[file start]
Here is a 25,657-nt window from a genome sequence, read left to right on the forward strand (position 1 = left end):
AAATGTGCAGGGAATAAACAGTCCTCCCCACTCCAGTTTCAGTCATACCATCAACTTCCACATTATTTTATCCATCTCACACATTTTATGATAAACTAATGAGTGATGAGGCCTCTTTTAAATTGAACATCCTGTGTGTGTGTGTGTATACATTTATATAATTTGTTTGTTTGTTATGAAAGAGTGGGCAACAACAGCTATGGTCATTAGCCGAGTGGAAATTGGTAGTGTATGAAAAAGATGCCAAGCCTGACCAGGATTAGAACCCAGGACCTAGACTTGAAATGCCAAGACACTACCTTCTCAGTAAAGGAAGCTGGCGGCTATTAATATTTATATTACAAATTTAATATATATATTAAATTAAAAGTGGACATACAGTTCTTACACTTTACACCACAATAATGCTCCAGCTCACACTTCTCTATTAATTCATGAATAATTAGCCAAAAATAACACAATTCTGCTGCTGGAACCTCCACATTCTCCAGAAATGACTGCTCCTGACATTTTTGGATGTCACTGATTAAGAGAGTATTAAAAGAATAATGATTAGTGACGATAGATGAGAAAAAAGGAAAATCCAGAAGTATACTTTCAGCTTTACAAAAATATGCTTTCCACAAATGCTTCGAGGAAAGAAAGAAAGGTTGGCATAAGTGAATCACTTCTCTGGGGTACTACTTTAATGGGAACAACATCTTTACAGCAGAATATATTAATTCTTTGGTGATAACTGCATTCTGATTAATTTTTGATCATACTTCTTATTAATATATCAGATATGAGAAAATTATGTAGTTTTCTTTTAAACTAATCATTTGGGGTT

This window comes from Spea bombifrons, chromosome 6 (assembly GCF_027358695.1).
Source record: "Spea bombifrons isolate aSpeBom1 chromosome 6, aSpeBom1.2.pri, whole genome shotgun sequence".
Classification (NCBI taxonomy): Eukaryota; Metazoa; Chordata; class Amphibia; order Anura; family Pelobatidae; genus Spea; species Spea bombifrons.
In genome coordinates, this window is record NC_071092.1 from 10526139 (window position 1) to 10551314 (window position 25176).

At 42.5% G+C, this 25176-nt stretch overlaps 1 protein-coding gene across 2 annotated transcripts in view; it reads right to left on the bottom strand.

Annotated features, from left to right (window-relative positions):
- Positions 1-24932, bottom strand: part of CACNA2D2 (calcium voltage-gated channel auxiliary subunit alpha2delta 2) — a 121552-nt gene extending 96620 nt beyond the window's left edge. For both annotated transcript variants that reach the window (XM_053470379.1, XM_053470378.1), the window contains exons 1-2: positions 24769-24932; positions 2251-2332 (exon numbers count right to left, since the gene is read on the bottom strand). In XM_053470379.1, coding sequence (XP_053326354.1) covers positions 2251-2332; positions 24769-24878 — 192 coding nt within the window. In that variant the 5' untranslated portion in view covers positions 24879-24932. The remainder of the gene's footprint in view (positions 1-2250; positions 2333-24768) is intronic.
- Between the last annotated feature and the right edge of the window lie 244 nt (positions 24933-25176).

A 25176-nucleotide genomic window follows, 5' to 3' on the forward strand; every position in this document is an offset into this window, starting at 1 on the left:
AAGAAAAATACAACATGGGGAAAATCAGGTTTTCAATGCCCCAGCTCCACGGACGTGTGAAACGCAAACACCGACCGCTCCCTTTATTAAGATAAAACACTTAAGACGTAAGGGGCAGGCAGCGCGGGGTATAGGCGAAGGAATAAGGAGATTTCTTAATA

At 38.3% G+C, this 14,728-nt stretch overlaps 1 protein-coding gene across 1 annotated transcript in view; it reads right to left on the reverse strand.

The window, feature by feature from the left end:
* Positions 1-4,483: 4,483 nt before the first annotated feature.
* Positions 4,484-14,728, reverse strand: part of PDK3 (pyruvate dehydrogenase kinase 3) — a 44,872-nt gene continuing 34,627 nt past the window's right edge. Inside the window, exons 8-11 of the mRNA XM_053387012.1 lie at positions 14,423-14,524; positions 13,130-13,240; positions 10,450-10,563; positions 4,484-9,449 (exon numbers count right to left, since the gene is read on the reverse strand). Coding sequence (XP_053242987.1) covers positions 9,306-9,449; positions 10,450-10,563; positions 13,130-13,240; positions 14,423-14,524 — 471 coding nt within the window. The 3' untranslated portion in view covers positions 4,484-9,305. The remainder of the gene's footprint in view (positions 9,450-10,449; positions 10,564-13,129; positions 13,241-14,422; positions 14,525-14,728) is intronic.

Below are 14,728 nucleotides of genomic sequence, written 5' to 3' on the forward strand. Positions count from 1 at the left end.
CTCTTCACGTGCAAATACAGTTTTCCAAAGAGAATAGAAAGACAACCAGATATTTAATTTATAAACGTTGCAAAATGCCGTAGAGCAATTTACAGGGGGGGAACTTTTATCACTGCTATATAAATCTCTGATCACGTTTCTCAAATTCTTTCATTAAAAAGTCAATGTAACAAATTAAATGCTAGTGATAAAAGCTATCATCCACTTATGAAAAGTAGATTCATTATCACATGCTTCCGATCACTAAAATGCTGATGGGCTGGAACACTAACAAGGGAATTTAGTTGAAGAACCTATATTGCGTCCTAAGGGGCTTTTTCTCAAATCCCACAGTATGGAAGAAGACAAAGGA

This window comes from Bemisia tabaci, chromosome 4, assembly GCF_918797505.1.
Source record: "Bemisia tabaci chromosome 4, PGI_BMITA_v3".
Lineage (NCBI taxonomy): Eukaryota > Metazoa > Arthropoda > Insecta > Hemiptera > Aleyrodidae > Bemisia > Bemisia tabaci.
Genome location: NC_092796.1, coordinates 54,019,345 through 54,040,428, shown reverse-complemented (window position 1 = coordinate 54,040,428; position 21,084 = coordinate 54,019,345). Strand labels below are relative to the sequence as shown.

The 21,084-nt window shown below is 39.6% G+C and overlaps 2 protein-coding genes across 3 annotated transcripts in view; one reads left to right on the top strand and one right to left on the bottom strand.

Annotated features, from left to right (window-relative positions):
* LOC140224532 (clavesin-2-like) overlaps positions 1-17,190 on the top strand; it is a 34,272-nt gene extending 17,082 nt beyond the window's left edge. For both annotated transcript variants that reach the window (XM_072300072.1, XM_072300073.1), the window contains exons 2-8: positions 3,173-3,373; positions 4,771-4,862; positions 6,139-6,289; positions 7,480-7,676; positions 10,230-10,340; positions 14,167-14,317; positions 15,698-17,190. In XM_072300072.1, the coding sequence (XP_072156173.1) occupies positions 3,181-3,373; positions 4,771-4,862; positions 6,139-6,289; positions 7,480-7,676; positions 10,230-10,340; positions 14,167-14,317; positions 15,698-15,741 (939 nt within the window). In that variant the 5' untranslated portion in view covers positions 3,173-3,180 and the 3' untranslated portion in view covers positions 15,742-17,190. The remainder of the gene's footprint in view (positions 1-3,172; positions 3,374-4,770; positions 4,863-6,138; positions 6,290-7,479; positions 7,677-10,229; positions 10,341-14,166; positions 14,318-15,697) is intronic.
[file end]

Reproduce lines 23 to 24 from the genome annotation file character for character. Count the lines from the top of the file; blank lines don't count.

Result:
The 21,084-nt window shown below is 39.6% G+C and overlaps 2 protein-coding genes across 3 annotated transcripts in view; one reads left to right on the top strand and one right to left on the bottom strand.

Annotated features, from left to right (window-relative positions):